•    The clothing, music and location may have changed, but I think our graduates also consider themselves “fair specimens.”

•    And so do we. They have accomplished much during their years at Gettysburg, and they are well on their way to becoming educated persons.

•    This education has been the work of many: Our faculty have taught, mentored, coached, and cared about this class. Please join me in expressing your appreciation for the great work they have accomplished during your four years.

•    Our Gettysburg College Board of Trustees gives generously of their time, talents, and resources to ensure that the College provides students with a world-class liberal arts experience. Please join me in giving a hand to our trustees for everything they do.

•    And your families. Your parents, siblings, extended family members, and friends. They have cheered you on, supported you, and believed in your dreams. Please join me in expressing your appreciation for the love and support they have offered during the last four years.

•    When your class assembled before me here in front of Penn Hall for convocation four years ago, your class flag was flown for the first time. Today it flies again signifying the end of your undergraduate experience. After you have received your diplomas, you will have an opportunity to sign your Class Book, which will be permanently placed in the Alumni House—linking you to Gettysburg College forever.  

•    Welcome, everyone, to the commencement exercises of the Gettysburg College of 2008.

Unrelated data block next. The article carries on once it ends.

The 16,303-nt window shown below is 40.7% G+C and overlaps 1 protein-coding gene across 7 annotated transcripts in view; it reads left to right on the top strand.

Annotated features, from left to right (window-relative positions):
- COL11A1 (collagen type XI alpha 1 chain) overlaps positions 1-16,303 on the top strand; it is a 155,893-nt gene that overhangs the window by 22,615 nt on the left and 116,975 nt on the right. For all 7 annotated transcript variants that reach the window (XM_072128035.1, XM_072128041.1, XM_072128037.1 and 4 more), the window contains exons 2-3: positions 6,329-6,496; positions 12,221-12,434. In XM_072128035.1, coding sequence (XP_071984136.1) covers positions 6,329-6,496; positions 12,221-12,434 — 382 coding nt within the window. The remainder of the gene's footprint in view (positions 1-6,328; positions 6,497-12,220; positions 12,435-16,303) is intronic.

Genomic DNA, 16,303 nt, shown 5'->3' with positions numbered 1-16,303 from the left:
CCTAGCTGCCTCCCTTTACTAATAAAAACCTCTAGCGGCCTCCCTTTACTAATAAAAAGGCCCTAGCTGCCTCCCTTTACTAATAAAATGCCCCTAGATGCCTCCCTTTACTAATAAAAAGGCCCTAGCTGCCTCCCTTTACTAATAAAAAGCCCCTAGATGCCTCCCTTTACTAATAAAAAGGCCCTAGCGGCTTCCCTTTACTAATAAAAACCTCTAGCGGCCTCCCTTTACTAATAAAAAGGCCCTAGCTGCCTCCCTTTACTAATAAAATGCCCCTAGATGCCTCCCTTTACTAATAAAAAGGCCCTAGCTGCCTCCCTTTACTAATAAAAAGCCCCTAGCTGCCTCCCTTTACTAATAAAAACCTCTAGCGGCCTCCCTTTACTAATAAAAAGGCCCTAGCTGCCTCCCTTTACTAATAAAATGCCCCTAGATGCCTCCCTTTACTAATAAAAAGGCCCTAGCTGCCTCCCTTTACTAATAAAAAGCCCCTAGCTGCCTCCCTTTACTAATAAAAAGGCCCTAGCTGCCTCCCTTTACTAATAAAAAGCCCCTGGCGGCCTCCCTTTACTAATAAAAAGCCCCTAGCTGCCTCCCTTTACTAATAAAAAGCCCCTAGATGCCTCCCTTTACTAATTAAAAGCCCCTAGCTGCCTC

The class of 2008 has been remarkable in so many ways. So as proud and happy as I am for all of you, I approach my final official act at Gettysburg College with a certain bittersweet feeling. I shall miss you.

This class is a unique compendium of 644 bright and accomplished men and women. Each of you came to Gettysburg with special talents and aptitudes, and for the last four years, you wove your aspirations, your insights, your strengths, your insecurities—all of your humanness—into a fabric of shared experience. You will go on from here into hundreds of directions.

•    Several of you are headed to law, medical and veterinary schools. We have several students who are entering the Peace Corps, AmeriCorps and the Teach for America program. We have a young woman on her way to Cameroon to do research, another heading to the University of Erfurt in Germany to study changes in attitudes about American foreign policy, a young man who will be interning at the American Embassy in London, another on her way to China to study advanced Chinese; others on their way to graduate school at Johns Hopkins, Oxford, Princeton, University of Chicago, Penn, and my alma mater, Tufts. Many of you—to the great relief of your parents—have already accepted employment at companies such as Lehman Brothers, PriceWaterHouse Cooper, the Miami Heat, and Disney Latin-America.

•    Today is all about the future of the Class of 2008, but for a moment I want you to think back to August 27, 2004—the day I officially welcomed you to Gettysburg College at Convocation.

•    On that warm August afternoon, which seems to you, I’m sure, like a very long time ago, I encouraged you to be open to the new experiences that would come your way during your college years

•    As an example, I told the story of a college professor who moves to Tuscany and has a chance to “live in another version”—to try out a new self and make the most of a special opportunity to grow and change.